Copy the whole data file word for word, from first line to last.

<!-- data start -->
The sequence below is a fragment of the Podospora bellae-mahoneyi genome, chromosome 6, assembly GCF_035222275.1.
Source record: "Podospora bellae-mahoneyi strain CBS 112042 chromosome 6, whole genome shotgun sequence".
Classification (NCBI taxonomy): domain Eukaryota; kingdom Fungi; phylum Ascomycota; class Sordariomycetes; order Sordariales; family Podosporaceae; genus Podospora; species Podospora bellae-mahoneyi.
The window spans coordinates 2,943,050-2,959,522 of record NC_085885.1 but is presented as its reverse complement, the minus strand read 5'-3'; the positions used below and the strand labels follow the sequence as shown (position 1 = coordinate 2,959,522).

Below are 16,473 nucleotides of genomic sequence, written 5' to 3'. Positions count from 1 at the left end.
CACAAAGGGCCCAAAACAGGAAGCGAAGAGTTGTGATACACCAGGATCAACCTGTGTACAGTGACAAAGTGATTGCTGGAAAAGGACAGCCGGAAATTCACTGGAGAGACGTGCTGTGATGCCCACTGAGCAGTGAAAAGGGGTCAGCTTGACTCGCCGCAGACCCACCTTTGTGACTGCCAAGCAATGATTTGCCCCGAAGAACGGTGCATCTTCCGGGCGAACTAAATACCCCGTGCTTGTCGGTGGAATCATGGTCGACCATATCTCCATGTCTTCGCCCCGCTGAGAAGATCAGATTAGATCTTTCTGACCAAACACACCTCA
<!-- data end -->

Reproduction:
The sequence below is a fragment of the Podospora bellae-mahoneyi genome, chromosome 6, assembly GCF_035222275.1.
Source record: "Podospora bellae-mahoneyi strain CBS 112042 chromosome 6, whole genome shotgun sequence".
Classification (NCBI taxonomy): domain Eukaryota; kingdom Fungi; phylum Ascomycota; class Sordariomycetes; order Sordariales; family Podosporaceae; genus Podospora; species Podospora bellae-mahoneyi.
The window spans coordinates 2,943,050-2,959,522 of record NC_085885.1 but is presented as its reverse complement, the minus strand read 5'-3'; the positions used below and the strand labels follow the sequence as shown (position 1 = coordinate 2,959,522).

Below are 16,473 nucleotides of genomic sequence, written 5' to 3'. Positions count from 1 at the left end.
CACAAAGGGCCCAAAACAGGAAGCGAAGAGTTGTGATACACCAGGATCAACCTGTGTACAGTGACAAAGTGATTGCTGGAAAAGGACAGCCGGAAATTCACTGGAGAGACGTGCTGTGATGCCCACTGAGCAGTGAAAAGGGGTCAGCTTGACTCGCCGCAGACCCACCTTTGTGACTGCCAAGCAATGATTTGCCCCGAAGAACGGTGCATCTTCCGGGCGAACTAAATACCCCGTGCTTGTCGGTGGAATCATGGTCGACCATATCTCCATGTCTTCGCCCCGCTGAGAAGATCAGATTAGATCTTTCTGACCAAACACACCTCA